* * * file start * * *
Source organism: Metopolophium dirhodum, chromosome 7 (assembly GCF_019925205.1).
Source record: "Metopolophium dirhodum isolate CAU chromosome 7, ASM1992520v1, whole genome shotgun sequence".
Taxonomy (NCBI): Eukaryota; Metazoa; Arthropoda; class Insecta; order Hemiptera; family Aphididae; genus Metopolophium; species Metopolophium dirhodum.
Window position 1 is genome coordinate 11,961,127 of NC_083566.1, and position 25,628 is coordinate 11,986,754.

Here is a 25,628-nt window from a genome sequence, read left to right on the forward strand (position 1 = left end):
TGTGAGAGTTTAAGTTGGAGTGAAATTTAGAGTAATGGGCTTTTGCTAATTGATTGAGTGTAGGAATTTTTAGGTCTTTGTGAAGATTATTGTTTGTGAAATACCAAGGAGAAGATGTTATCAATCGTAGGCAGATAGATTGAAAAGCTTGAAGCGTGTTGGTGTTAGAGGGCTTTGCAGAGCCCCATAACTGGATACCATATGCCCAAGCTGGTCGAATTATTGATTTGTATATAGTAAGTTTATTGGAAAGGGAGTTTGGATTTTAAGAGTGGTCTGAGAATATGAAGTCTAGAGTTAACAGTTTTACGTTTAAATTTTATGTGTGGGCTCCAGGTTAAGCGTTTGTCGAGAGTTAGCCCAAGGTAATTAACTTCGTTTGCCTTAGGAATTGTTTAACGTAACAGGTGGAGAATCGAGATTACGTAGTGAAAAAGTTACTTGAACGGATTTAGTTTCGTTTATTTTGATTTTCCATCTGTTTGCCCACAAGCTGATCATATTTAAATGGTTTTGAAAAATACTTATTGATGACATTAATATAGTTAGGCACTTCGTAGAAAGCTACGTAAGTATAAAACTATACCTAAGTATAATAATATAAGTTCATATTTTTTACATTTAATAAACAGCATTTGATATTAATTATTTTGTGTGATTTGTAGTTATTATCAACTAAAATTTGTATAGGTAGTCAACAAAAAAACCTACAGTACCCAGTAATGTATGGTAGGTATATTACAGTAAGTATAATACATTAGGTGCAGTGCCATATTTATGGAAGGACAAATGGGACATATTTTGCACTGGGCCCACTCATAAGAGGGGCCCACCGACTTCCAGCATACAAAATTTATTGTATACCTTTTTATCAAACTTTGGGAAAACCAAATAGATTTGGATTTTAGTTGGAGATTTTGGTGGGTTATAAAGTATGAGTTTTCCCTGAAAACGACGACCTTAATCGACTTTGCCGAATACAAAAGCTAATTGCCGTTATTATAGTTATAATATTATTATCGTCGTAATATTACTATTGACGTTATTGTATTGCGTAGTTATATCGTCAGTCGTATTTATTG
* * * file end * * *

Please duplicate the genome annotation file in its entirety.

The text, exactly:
Source organism: Metopolophium dirhodum, chromosome 7 (assembly GCF_019925205.1).
Source record: "Metopolophium dirhodum isolate CAU chromosome 7, ASM1992520v1, whole genome shotgun sequence".
Taxonomy (NCBI): Eukaryota; Metazoa; Arthropoda; class Insecta; order Hemiptera; family Aphididae; genus Metopolophium; species Metopolophium dirhodum.
Window position 1 is genome coordinate 11,961,127 of NC_083566.1, and position 25,628 is coordinate 11,986,754.

Here is a 25,628-nt window from a genome sequence, read left to right on the forward strand (position 1 = left end):
TGTGAGAGTTTAAGTTGGAGTGAAATTTAGAGTAATGGGCTTTTGCTAATTGATTGAGTGTAGGAATTTTTAGGTCTTTGTGAAGATTATTGTTTGTGAAATACCAAGGAGAAGATGTTATCAATCGTAGGCAGATAGATTGAAAAGCTTGAAGCGTGTTGGTGTTAGAGGGCTTTGCAGAGCCCCATAACTGGATACCATATGCCCAAGCTGGTCGAATTATTGATTTGTATATAGTAAGTTTATTGGAAAGGGAGTTTGGATTTTAAGAGTGGTCTGAGAATATGAAGTCTAGAGTTAACAGTTTTACGTTTAAATTTTATGTGTGGGCTCCAGGTTAAGCGTTTGTCGAGAGTTAGCCCAAGGTAATTAACTTCGTTTGCCTTAGGAATTGTTTAACGTAACAGGTGGAGAATCGAGATTACGTAGTGAAAAAGTTACTTGAACGGATTTAGTTTCGTTTATTTTGATTTTCCATCTGTTTGCCCACAAGCTGATCATATTTAAATGGTTTTGAAAAATACTTATTGATGACATTAATATAGTTAGGCACTTCGTAGAAAGCTACGTAAGTATAAAACTATACCTAAGTATAATAATATAAGTTCATATTTTTTACATTTAATAAACAGCATTTGATATTAATTATTTTGTGTGATTTGTAGTTATTATCAACTAAAATTTGTATAGGTAGTCAACAAAAAAACCTACAGTACCCAGTAATGTATGGTAGGTATATTACAGTAAGTATAATACATTAGGTGCAGTGCCATATTTATGGAAGGACAAATGGGACATATTTTGCACTGGGCCCACTCATAAGAGGGGCCCACCGACTTCCAGCATACAAAATTTATTGTATACCTTTTTATCAAACTTTGGGAAAACCAAATAGATTTGGATTTTAGTTGGAGATTTTGGTGGGTTATAAAGTATGAGTTTTCCCTGAAAACGACGACCTTAATCGACTTTGCCGAATACAAAAGCTAATTGCCGTTATTATAGTTATAATATTATTATCGTCGTAATATTACTATTGACGTTATTGTATTGCGTAGTTATATCGTCAGTCGTATTTATTG